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Publication numberUS8060770 B2
Publication typeGrant
Application numberUS 12/092,464
PCT numberPCT/IB2005/053582
Publication dateNov 15, 2011
Filing dateNov 2, 2005
Priority dateNov 2, 2005
Fee statusPaid
Also published asUS20080294927, WO2007052091A1
Publication number092464, 12092464, PCT/2005/53582, PCT/IB/2005/053582, PCT/IB/2005/53582, PCT/IB/5/053582, PCT/IB/5/53582, PCT/IB2005/053582, PCT/IB2005/53582, PCT/IB2005053582, PCT/IB200553582, PCT/IB5/053582, PCT/IB5/53582, PCT/IB5053582, PCT/IB553582, US 8060770 B2, US 8060770B2, US-B2-8060770, US8060770 B2, US8060770B2
InventorsDan Kuzmin, Michael Priel, Michael Zimin
Original AssigneeFreescale Semiconductor, Inc.
Export CitationBiBTeX, EndNote, RefMan
External Links: USPTO, USPTO Assignment, Espacenet
Method and system for clock skew reduction in clock trees
US 8060770 B2
Abstract
A system that includes a clock tree and multiple variable delay components. The system is characterized by including a first set of fuses indicative of identities of variable delay components that belong to a first set of variable delay components, a second set of fuses indicative of delay values of the variable delay components that belong to the first set of variable delay components, and a second set of variable delay components that are set to at least one default delay value. A method for reducing clock skews, the method includes providing a clock tree that includes a set of variable delay components. The method is characterized by selecting a first set of variable delay components in view of timing violations occurring due clock skews, setting delay values of variable delay components that form a first set of variable delay components by programming fuses, and setting delay values of variable delay components that form a second set of variable delay components to at least one default value.
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Claims(18)
1. A method for reducing clock skews, the method comprises:
providing a clock tree including a plurality of variable delay components, each branch of the clock tree including a single variable delay component; and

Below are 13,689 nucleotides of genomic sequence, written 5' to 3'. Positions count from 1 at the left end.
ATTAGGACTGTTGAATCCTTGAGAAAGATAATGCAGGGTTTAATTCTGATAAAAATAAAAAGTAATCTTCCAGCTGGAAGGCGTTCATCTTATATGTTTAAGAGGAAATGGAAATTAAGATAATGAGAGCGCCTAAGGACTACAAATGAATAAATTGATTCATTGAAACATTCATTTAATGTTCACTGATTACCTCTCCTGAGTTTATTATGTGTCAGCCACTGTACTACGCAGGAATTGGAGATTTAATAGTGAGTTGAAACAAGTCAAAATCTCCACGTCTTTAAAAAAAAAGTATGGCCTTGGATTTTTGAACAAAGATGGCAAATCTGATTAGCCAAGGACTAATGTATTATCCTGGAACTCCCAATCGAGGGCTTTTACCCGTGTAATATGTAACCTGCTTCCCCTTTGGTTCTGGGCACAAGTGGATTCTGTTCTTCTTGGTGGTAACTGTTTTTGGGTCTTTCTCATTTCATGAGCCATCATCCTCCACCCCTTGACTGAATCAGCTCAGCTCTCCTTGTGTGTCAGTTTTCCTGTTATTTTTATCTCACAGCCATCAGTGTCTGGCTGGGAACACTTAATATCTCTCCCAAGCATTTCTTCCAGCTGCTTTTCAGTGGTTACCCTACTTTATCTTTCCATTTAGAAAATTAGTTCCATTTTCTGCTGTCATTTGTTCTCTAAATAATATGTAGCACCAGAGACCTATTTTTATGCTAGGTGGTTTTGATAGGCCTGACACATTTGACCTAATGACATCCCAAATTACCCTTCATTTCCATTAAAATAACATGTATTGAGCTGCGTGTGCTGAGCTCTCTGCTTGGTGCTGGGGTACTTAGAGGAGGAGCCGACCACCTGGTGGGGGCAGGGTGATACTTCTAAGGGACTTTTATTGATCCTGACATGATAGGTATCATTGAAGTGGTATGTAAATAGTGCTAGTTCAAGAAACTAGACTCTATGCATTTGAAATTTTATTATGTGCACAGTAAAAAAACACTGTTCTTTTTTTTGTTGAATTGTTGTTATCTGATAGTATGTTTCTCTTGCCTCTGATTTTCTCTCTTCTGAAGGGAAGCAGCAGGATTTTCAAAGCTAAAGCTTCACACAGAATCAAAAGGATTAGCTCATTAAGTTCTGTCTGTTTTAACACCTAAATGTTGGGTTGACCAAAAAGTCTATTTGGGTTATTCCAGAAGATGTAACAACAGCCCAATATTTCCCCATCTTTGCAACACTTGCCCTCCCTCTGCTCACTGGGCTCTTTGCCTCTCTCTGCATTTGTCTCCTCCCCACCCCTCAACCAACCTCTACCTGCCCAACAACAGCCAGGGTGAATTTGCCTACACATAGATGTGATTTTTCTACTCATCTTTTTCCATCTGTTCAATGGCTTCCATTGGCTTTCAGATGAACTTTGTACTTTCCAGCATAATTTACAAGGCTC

setting a corresponding delay value of each variable delay component included at a first set of the variable delay components comprising setting a delay value of a first variable delay component by configuring a first set of fuses to indicate an identity of the first variable delay component, and by configuring a second set of fuses to indicate a delay value of the first variable delay component, and setting a corresponding delay value of each variable delay component included at a second set of the variable delay components to at least one default value, wherein a number of variable delay components included at the first set is less than one half of a number of variable delay components included at the second set.
2. The method according to claim 1 wherein the setting is preceded by selecting the first set of variable delay components.
3. The method according to claim 2 wherein the selecting comprises determining timing violations occurring due to clock skews.
4. The method according to claim 2 wherein the selecting comprises determining timing margins associated with multiple clock paths within the clock tree.
5. The method according to claim 4 wherein the determining of timing margins comprises testing test paths, whereas a delay of a test path is shorter than a delay of an operational path associated with the test path.
6. The method according to claim 5 wherein the testing comprises performing static timing analysis of the test paths.
7. A method for reducing clock skews, the method comprises:
providing a clock tree including a plurality of variable delay components, each branch of the clock tree including a single variable delay component;
selecting a first set of variable delay components of the plurality of variable delay components in view of timing violations occurring due to clock skews;
setting a corresponding delay value of each variable delay component included at the first set comprising setting a delay value of a first variable delay component by configuring a first set of fuses to indicate an identity the first variable delay component, and by configuring a second set of fuses to indicate a delay value of the first variable delay component; and
setting a corresponding delay value of each variable delay component included at a second set of variable delay components of the plurality of variable delay components to at least one default value.